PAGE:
A Tidal Wave

Today was a hard day. I went to church because I knew I needed to get out of the house.  I hadn’t slept well and it was a sad morning. At church I suddenly felt like I was looking into my future down and long, lonely road with sadness and depression.

     The first two weeks were shock and numbness.  Holding mostly together for my son and getting business done.  Trying not to make anyone else uncomfortable with my situation and grief.  It’s what I do, what I’ve always done.  I have to fulfill my responsibilities to everyone else. There is no room for me.

     Now I feel like sometimes I am just together, just okay.  Others I feel like I am rattling down the road and my pieces are about to come loose and fly apart.  I’m coming apart with grief.  Waves of it.  Overwhelmed.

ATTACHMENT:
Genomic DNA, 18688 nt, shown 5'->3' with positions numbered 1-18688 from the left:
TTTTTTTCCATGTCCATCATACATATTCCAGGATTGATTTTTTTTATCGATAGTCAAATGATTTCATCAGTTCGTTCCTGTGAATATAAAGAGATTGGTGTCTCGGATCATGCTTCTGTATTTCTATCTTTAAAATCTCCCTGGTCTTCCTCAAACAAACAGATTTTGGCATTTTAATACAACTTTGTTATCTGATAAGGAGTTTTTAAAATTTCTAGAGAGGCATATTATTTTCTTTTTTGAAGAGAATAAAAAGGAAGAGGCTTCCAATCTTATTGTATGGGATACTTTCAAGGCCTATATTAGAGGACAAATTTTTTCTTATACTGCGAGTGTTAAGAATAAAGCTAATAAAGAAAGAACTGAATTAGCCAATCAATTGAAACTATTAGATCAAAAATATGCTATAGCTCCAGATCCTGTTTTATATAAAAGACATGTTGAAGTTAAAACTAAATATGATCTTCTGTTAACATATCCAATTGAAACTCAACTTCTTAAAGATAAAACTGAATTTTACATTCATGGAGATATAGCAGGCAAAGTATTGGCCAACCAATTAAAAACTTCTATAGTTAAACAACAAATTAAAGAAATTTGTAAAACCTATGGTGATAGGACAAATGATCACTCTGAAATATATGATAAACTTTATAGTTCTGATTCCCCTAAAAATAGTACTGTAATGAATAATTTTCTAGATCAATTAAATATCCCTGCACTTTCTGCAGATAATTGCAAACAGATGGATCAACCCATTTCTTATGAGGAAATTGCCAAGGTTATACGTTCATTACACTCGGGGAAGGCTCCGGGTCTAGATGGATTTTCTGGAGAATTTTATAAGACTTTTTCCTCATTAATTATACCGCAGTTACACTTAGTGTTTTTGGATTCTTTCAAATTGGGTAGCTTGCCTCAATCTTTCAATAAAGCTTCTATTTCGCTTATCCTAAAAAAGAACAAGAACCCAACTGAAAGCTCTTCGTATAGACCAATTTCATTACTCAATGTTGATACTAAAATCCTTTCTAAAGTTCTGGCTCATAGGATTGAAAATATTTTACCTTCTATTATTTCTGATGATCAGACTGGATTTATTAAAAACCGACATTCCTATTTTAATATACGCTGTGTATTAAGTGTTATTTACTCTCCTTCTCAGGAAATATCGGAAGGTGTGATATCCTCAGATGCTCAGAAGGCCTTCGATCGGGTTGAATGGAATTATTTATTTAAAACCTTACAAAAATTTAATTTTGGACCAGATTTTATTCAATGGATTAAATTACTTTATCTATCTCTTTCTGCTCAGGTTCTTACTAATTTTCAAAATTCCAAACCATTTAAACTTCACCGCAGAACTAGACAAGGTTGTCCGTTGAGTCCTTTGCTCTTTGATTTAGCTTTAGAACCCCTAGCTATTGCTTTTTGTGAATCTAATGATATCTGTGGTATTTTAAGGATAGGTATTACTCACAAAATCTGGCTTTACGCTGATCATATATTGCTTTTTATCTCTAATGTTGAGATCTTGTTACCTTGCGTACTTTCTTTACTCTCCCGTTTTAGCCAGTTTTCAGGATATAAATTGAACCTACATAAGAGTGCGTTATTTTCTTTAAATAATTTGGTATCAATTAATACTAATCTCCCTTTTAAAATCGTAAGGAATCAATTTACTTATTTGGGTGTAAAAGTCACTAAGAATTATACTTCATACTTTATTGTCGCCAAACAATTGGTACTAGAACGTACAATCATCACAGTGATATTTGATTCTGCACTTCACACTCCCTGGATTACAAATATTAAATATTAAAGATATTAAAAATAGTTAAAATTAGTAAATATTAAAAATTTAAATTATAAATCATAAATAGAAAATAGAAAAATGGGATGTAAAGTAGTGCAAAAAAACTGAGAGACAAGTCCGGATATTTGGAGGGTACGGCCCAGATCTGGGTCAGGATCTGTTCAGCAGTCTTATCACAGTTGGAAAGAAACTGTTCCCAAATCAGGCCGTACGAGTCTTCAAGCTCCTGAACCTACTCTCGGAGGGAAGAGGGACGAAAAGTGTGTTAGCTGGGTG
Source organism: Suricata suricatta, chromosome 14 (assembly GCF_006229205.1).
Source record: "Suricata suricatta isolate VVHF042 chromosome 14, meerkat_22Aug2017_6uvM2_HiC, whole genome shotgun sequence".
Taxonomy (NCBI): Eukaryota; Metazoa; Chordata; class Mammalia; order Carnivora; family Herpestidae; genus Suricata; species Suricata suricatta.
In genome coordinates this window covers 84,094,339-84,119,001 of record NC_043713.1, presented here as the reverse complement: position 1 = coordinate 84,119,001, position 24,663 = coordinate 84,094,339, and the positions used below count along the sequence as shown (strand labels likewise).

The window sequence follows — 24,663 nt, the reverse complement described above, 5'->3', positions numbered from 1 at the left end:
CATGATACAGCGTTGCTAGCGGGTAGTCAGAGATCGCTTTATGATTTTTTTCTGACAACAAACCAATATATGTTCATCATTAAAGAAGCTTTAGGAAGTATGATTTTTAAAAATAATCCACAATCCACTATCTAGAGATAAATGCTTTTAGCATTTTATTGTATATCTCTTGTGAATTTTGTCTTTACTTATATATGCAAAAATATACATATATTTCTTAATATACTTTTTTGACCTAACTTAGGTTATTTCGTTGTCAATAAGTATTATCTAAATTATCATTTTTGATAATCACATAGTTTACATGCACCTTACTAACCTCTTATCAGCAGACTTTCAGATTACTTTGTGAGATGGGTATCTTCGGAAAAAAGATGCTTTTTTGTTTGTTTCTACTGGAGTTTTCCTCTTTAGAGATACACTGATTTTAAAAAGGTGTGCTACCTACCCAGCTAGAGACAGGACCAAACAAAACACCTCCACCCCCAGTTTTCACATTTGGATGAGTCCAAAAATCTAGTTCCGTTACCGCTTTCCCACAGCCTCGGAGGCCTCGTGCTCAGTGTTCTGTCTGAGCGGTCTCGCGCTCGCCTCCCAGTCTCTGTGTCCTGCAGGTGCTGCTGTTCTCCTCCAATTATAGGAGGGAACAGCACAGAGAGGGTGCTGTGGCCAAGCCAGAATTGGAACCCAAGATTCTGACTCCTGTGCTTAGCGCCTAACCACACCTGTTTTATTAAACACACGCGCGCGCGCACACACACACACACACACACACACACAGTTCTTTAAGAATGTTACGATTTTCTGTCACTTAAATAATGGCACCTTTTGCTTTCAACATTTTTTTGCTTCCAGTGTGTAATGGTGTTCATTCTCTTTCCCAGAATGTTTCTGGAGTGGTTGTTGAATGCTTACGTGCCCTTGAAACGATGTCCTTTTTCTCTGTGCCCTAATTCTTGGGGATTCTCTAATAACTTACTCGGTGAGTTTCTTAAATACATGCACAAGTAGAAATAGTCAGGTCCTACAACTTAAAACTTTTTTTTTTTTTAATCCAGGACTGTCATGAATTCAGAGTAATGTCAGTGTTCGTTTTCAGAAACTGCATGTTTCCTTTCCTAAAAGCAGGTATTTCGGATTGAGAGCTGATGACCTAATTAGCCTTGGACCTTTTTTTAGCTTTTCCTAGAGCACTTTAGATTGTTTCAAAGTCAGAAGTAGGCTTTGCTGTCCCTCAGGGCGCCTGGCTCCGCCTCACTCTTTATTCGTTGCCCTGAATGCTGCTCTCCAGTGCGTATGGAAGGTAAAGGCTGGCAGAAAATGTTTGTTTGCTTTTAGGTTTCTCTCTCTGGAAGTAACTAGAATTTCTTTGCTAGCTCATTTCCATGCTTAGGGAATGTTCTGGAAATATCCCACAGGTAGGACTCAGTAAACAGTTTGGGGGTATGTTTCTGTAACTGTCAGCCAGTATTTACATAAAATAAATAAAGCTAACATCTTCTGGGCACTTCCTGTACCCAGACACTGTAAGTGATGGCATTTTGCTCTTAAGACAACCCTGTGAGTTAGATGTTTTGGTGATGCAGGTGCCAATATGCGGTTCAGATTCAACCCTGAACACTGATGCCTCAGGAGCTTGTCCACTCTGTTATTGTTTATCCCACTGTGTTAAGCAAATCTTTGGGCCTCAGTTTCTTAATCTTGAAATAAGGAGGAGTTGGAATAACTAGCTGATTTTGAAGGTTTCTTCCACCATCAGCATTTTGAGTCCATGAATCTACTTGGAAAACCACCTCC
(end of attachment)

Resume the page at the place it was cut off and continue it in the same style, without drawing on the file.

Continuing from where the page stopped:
I know if I am not careful I will succumb to full on depression.  I already feel it nipping at my edges.  Trying to keep me in bed.  In the house.  Don’t bother eating.  Like Alice in Wonderland drinking from the bottle.  Everything becomes too big, too far, too much effort.

     I haven’t been to the grocery store yet. I have been avoiding it. Too many things, too many people, lights too bright.  So many choices I am not ready to make.

 I just have to keep doing what I am doing.  I have been thinking about a way to describe what it is like to grieve. One moment I know where I am, who I am and what I am doing. Then  something happens and I am lost.  The weight and the sadness come on me like a silent fog.  I don’t know where I am.  I’ve lost my solid ground and I don’t know who I am becoming.  I forget what I am doing.  It reminds me of a poem by Carl Sandberg:


The fog comes
on little cat feet.

It sits looking
over harbor and city
on silent haunches
and then moves on.

It hurts but it isn’t entirely unwelcome.  I need it.  It’s the only way to get from where I am back to some kind of life without K.

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